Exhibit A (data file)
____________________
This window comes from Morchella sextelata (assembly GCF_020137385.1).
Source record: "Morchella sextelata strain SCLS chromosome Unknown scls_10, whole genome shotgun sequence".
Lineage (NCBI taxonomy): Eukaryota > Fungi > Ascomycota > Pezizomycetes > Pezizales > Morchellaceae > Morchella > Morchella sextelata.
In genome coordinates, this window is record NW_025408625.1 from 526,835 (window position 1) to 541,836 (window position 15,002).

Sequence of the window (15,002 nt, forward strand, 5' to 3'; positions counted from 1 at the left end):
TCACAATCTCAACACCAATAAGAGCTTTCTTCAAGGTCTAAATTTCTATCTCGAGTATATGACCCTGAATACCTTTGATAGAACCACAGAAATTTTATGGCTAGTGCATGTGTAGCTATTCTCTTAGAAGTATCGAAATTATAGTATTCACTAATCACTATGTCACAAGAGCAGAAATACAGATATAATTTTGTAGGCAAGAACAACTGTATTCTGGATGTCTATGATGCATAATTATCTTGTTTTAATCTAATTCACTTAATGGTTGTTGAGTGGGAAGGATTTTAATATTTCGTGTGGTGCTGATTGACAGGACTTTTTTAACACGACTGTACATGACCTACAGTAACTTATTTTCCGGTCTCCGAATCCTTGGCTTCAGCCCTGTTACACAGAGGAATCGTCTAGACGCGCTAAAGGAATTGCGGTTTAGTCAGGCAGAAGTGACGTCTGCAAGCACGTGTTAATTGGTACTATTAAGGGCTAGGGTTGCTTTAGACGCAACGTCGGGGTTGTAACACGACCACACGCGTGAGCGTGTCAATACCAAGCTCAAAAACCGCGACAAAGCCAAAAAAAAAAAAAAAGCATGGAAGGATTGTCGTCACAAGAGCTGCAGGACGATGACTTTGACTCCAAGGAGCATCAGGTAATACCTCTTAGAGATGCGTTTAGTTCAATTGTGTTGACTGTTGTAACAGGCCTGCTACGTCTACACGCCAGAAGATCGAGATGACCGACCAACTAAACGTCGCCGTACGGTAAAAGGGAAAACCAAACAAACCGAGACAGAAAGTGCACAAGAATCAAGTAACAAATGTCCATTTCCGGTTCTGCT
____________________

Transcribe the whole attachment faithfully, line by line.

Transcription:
This window comes from Morchella sextelata (assembly GCF_020137385.1).
Source record: "Morchella sextelata strain SCLS chromosome Unknown scls_10, whole genome shotgun sequence".
Lineage (NCBI taxonomy): Eukaryota > Fungi > Ascomycota > Pezizomycetes > Pezizales > Morchellaceae > Morchella > Morchella sextelata.
In genome coordinates, this window is record NW_025408625.1 from 526,835 (window position 1) to 541,836 (window position 15,002).

Sequence of the window (15,002 nt, forward strand, 5' to 3'; positions counted from 1 at the left end):
TCACAATCTCAACACCAATAAGAGCTTTCTTCAAGGTCTAAATTTCTATCTCGAGTATATGACCCTGAATACCTTTGATAGAACCACAGAAATTTTATGGCTAGTGCATGTGTAGCTATTCTCTTAGAAGTATCGAAATTATAGTATTCACTAATCACTATGTCACAAGAGCAGAAATACAGATATAATTTTGTAGGCAAGAACAACTGTATTCTGGATGTCTATGATGCATAATTATCTTGTTTTAATCTAATTCACTTAATGGTTGTTGAGTGGGAAGGATTTTAATATTTCGTGTGGTGCTGATTGACAGGACTTTTTTAACACGACTGTACATGACCTACAGTAACTTATTTTCCGGTCTCCGAATCCTTGGCTTCAGCCCTGTTACACAGAGGAATCGTCTAGACGCGCTAAAGGAATTGCGGTTTAGTCAGGCAGAAGTGACGTCTGCAAGCACGTGTTAATTGGTACTATTAAGGGCTAGGGTTGCTTTAGACGCAACGTCGGGGTTGTAACACGACCACACGCGTGAGCGTGTCAATACCAAGCTCAAAAACCGCGACAAAGCCAAAAAAAAAAAAAAAGCATGGAAGGATTGTCGTCACAAGAGCTGCAGGACGATGACTTTGACTCCAAGGAGCATCAGGTAATACCTCTTAGAGATGCGTTTAGTTCAATTGTGTTGACTGTTGTAACAGGCCTGCTACGTCTACACGCCAGAAGATCGAGATGACCGACCAACTAAACGTCGCCGTACGGTAAAAGGGAAAACCAAACAAACCGAGACAGAAAGTGCACAAGAATCAAGTAACAAATGTCCATTTCCGGTTCTGCT